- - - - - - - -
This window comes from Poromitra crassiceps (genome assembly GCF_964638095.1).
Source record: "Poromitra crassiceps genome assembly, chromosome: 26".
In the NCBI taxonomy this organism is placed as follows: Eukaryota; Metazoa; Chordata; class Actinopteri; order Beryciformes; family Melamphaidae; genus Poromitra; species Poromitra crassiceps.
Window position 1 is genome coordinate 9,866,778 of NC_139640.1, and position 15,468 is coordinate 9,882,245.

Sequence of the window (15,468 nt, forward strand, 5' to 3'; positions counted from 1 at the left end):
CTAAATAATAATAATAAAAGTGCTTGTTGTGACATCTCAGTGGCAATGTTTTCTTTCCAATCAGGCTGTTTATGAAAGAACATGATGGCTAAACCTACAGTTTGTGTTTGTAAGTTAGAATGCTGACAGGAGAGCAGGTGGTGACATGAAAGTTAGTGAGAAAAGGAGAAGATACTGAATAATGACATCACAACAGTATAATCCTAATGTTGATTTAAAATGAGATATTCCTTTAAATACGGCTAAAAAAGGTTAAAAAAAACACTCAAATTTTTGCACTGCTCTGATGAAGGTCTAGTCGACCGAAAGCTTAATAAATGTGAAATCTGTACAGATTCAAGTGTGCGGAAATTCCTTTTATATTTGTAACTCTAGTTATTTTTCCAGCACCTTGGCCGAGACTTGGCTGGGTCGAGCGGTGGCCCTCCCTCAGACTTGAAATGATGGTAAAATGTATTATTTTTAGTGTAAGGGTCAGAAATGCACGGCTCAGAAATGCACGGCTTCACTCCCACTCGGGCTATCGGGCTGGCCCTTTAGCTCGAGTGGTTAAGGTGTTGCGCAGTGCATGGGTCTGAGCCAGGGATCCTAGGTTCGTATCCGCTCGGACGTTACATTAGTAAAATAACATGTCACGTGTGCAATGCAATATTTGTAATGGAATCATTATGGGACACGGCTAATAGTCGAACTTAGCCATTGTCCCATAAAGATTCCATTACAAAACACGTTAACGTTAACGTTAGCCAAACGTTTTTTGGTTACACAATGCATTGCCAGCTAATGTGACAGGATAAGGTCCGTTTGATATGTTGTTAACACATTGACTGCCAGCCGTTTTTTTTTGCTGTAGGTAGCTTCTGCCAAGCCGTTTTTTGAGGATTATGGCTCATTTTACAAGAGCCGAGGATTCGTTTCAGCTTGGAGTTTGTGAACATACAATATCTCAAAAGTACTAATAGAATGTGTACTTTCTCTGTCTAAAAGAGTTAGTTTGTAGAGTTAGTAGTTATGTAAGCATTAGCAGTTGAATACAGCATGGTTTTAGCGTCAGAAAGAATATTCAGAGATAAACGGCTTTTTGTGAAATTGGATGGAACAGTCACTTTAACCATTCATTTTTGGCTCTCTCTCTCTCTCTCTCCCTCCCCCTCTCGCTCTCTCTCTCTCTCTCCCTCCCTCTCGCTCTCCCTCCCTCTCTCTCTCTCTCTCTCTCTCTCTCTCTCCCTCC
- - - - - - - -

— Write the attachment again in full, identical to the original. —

This window comes from Poromitra crassiceps (genome assembly GCF_964638095.1).
Source record: "Poromitra crassiceps genome assembly, chromosome: 26".
In the NCBI taxonomy this organism is placed as follows: Eukaryota; Metazoa; Chordata; class Actinopteri; order Beryciformes; family Melamphaidae; genus Poromitra; species Poromitra crassiceps.
Window position 1 is genome coordinate 9,866,778 of NC_139640.1, and position 15,468 is coordinate 9,882,245.

Sequence of the window (15,468 nt, forward strand, 5' to 3'; positions counted from 1 at the left end):
CTAAATAATAATAATAAAAGTGCTTGTTGTGACATCTCAGTGGCAATGTTTTCTTTCCAATCAGGCTGTTTATGAAAGAACATGATGGCTAAACCTACAGTTTGTGTTTGTAAGTTAGAATGCTGACAGGAGAGCAGGTGGTGACATGAAAGTTAGTGAGAAAAGGAGAAGATACTGAATAATGACATCACAACAGTATAATCCTAATGTTGATTTAAAATGAGATATTCCTTTAAATACGGCTAAAAAAGGTTAAAAAAAACACTCAAATTTTTGCACTGCTCTGATGAAGGTCTAGTCGACCGAAAGCTTAATAAATGTGAAATCTGTACAGATTCAAGTGTGCGGAAATTCCTTTTATATTTGTAACTCTAGTTATTTTTCCAGCACCTTGGCCGAGACTTGGCTGGGTCGAGCGGTGGCCCTCCCTCAGACTTGAAATGATGGTAAAATGTATTATTTTTAGTGTAAGGGTCAGAAATGCACGGCTCAGAAATGCACGGCTTCACTCCCACTCGGGCTATCGGGCTGGCCCTTTAGCTCGAGTGGTTAAGGTGTTGCGCAGTGCATGGGTCTGAGCCAGGGATCCTAGGTTCGTATCCGCTCGGACGTTACATTAGTAAAATAACATGTCACGTGTGCAATGCAATATTTGTAATGGAATCATTATGGGACACGGCTAATAGTCGAACTTAGCCATTGTCCCATAAAGATTCCATTACAAAACACGTTAACGTTAACGTTAGCCAAACGTTTTTTGGTTACACAATGCATTGCCAGCTAATGTGACAGGATAAGGTCCGTTTGATATGTTGTTAACACATTGACTGCCAGCCGTTTTTTTTTGCTGTAGGTAGCTTCTGCCAAGCCGTTTTTTGAGGATTATGGCTCATTTTACAAGAGCCGAGGATTCGTTTCAGCTTGGAGTTTGTGAACATACAATATCTCAAAAGTACTAATAGAATGTGTACTTTCTCTGTCTAAAAGAGTTAGTTTGTAGAGTTAGTAGTTATGTAAGCATTAGCAGTTGAATACAGCATGGTTTTAGCGTCAGAAAGAATATTCAGAGATAAACGGCTTTTTGTGAAATTGGATGGAACAGTCACTTTAACCATTCATTTTTGGCTCTCTCTCTCTCTCTCTCCCTCCCCCTCTCGCTCTCTCTCTCTCTCTCCCTCCCTCTCGCTCTCCCTCCCTCTCTCTCTCTCTCTCTCTCTCTCTCTCTCCCTCC